cariogenicity

car·i·o·ge·nic·i·ty

(kār'ē-ō-jĕ-nis'i-tē),
Potential for caries production.

car·i·o·ge·nic·i·ty

(kar'ē-ō-jĕ-nis'i-tē)
Potential for caries production.

car·i·o·ge·nic·i·ty

(kar'ē-ō-jĕ-nis'i-tē)
Potential for caries production.

cariogenicity (ker´ēōjənis´itē),

n the ability of a substance to induce or potentiate the formation of dental caries.
References in periodicals archive ?
The bacteria not only metabolize sugars to produce lactic acid that attacks the dental enamel, but also synthesize extracellular polysaccharides, mainly dextran, a component of the plaque, thus reinforcing cariogenicity of easily assimilated carbohydrates [6].
Loveren C Diet and dental caries: cariogenicity may depend more on oral hygiene using fluorides than on diet or type of carbohydrate European Journal of Paediatic Dentistry.
mutans cariogenicity, effect on expression of genes involved in biofilm formation and caries development in rats.
To date, few studies have reported on the cariogenicity of human breast milk.
Prescribers and parents should be encouraged to use sugar-free formulations wherever possible, to be aware of the cariogenicity of these products if sugar-free formulations are not available, and to adhere to administration schedules that minimise cariogenic effects.
Diet: Important components of dietary education for the parents include the cariogenicity of certain foods and beverages, role of frequency of consumption of these substances and the demineralization/remineralization process.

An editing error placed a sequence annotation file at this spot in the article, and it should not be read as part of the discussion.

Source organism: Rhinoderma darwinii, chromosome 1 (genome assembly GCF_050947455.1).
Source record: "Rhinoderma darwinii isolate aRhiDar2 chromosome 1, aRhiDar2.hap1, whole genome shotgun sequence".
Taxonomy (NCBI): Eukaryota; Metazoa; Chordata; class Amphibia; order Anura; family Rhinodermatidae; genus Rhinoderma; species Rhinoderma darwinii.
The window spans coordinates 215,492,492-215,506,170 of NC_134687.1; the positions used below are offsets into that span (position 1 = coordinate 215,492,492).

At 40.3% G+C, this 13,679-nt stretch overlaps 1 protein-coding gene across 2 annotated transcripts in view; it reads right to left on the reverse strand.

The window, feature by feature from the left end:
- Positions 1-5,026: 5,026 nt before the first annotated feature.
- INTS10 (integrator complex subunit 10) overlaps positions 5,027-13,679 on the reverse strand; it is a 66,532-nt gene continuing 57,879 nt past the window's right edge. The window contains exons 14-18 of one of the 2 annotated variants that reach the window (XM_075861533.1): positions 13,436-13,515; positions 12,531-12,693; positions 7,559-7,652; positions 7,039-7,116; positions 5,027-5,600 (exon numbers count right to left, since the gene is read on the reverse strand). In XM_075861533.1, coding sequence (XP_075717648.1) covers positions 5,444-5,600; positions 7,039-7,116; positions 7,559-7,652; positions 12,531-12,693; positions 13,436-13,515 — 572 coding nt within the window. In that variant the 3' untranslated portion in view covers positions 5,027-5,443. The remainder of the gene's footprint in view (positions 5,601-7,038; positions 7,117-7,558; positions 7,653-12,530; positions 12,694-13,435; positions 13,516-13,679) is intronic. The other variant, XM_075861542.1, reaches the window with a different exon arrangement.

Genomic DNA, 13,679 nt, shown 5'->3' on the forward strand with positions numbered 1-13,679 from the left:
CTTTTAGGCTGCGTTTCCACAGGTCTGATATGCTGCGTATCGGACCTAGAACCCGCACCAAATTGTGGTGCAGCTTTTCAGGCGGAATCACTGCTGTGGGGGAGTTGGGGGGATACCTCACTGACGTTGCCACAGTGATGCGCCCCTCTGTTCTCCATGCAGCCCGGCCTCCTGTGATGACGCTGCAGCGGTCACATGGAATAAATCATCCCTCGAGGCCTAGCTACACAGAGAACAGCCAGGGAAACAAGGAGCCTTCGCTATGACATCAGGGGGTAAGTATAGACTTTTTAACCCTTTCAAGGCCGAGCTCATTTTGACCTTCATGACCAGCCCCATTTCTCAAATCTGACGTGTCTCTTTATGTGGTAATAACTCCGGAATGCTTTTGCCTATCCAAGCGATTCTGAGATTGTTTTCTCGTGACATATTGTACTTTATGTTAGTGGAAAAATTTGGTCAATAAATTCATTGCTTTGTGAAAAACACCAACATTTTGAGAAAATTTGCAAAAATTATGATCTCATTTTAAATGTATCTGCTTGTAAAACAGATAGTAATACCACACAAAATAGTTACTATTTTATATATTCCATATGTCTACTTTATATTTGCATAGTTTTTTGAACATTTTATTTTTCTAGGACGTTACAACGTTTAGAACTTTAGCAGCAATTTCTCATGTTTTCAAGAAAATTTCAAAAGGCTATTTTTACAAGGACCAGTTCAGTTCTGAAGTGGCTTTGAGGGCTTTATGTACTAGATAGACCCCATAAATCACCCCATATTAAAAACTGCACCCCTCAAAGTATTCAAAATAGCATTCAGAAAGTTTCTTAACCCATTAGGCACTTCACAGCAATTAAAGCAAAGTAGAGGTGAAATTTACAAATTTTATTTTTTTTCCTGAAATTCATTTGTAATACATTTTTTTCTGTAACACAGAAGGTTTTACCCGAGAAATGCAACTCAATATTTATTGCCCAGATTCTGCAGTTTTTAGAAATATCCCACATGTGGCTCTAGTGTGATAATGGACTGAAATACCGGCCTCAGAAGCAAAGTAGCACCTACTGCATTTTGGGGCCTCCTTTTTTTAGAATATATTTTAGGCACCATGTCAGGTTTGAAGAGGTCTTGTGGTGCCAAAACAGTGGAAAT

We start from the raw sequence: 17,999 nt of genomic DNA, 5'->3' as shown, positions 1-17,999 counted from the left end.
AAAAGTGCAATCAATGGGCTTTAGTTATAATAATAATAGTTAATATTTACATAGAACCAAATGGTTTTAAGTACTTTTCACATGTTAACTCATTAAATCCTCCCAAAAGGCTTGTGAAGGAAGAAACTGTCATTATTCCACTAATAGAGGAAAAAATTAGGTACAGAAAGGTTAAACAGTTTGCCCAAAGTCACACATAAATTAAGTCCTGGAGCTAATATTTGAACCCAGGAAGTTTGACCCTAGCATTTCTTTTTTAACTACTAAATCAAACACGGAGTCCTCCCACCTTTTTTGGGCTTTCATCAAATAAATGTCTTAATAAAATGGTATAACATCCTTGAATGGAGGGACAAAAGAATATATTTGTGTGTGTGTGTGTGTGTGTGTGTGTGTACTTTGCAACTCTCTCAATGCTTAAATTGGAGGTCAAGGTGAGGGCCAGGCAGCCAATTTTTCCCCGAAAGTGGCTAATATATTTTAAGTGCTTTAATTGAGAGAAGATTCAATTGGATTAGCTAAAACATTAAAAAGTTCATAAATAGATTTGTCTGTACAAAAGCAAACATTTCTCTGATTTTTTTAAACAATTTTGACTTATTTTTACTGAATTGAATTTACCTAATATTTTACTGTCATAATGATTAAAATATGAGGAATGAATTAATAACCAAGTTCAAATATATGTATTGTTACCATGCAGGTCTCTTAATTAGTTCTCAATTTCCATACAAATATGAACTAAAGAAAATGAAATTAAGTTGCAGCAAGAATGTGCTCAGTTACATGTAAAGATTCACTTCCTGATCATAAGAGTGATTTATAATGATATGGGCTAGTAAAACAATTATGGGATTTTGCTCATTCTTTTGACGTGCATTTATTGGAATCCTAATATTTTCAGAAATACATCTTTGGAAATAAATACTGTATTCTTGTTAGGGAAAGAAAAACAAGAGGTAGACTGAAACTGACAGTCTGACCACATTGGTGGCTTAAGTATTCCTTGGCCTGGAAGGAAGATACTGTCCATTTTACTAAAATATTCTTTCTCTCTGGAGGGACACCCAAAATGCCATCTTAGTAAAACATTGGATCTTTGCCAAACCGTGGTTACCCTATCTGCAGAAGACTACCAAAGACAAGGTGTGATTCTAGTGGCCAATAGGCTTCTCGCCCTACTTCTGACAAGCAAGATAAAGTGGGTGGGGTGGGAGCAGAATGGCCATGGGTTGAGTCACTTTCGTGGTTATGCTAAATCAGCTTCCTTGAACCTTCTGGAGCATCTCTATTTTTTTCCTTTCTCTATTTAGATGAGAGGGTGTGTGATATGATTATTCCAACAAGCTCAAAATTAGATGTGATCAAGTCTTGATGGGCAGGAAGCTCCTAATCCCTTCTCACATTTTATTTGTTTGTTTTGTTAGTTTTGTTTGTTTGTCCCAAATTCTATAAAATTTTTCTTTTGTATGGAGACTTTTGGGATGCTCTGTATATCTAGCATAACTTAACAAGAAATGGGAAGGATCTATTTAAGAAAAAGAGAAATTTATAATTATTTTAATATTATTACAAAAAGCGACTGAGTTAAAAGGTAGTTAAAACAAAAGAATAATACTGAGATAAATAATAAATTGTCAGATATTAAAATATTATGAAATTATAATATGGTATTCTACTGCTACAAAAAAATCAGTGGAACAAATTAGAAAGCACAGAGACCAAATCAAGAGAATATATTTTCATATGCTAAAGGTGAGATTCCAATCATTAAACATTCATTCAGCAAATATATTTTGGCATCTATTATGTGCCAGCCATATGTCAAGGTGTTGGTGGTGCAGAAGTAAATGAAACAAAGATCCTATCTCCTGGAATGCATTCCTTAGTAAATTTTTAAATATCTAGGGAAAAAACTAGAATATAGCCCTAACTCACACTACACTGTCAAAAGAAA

Havenaar, "Microbial Investigations on the Cariogenicity of the Sugar Subsitute Lactitol," unpublished report from the Department of Preventive Dentistry and Oral Microbiology, University of Utrecht, the Netherlands (1976).
A biologic mechanism for lead cariogenicity has not been identified, however.
Trehalose is less than half as sweet as sucrose, with lower cariogenicity, and is easy to use in a wide range of food and beverage products.
Biology, immunology and cariogenicity of Streptococcus mutans and dental caries prevention.
Although monosaccharides (glucose and fructose) and disaccharides (lactose, maltose and sucrose) can all be metabolized by cariogenic bacteria, (27) the actual cariogenicity of foods and beverages varies considerably (Table II).